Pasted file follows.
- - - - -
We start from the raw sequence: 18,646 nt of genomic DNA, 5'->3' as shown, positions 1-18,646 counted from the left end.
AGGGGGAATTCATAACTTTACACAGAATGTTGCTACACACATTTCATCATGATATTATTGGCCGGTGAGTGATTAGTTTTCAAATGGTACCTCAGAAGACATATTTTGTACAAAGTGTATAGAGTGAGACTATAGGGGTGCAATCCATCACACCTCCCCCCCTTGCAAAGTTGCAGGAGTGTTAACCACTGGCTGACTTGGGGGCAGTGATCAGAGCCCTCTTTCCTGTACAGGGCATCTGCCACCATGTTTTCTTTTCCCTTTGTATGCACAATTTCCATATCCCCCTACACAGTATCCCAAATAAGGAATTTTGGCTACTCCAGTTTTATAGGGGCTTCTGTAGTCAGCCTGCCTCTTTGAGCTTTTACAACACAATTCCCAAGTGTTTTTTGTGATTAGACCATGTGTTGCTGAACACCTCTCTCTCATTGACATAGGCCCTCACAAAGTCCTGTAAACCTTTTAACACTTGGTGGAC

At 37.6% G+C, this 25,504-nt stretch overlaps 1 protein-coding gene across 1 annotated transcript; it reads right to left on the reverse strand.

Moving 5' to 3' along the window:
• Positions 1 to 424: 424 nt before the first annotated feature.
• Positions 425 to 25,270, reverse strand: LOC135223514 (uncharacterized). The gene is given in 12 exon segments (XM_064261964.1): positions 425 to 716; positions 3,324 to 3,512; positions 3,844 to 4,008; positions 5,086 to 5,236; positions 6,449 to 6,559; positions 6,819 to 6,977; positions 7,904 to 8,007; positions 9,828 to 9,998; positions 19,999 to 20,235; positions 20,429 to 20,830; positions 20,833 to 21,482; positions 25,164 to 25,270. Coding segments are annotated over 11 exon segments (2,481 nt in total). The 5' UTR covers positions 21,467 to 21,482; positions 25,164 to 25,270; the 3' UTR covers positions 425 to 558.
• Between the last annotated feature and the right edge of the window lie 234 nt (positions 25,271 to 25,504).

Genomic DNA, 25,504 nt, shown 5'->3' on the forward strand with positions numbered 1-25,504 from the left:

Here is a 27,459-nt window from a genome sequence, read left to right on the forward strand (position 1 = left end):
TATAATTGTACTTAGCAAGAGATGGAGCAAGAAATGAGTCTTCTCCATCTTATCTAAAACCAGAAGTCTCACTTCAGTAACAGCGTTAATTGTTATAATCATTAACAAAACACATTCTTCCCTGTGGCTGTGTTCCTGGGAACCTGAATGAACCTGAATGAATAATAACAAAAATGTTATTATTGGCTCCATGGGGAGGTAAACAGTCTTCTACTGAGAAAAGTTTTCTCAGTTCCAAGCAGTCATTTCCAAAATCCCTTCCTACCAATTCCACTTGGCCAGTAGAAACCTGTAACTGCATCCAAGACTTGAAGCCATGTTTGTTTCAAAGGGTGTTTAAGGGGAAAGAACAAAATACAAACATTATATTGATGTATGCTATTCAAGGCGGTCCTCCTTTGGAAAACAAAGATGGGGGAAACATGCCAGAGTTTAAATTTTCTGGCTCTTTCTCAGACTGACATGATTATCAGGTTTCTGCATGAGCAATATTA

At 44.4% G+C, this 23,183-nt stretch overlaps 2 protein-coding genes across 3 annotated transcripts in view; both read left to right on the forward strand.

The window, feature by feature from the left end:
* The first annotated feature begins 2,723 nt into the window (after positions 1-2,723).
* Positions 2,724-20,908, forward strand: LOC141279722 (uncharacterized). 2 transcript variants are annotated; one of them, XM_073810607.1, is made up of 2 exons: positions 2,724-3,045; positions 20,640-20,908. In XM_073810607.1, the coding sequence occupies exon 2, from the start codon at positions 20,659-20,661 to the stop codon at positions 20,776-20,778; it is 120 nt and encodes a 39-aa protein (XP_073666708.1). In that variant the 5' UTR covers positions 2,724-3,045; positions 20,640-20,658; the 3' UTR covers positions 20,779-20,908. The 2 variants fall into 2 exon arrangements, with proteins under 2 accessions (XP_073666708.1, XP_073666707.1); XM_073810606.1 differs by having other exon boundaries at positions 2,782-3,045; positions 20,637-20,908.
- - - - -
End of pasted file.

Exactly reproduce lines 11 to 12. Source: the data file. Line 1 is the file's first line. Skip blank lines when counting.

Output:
At 44.4% G+C, this 23,183-nt stretch overlaps 2 protein-coding genes across 3 annotated transcripts in view; both read left to right on the forward strand.

The window, feature by feature from the left end: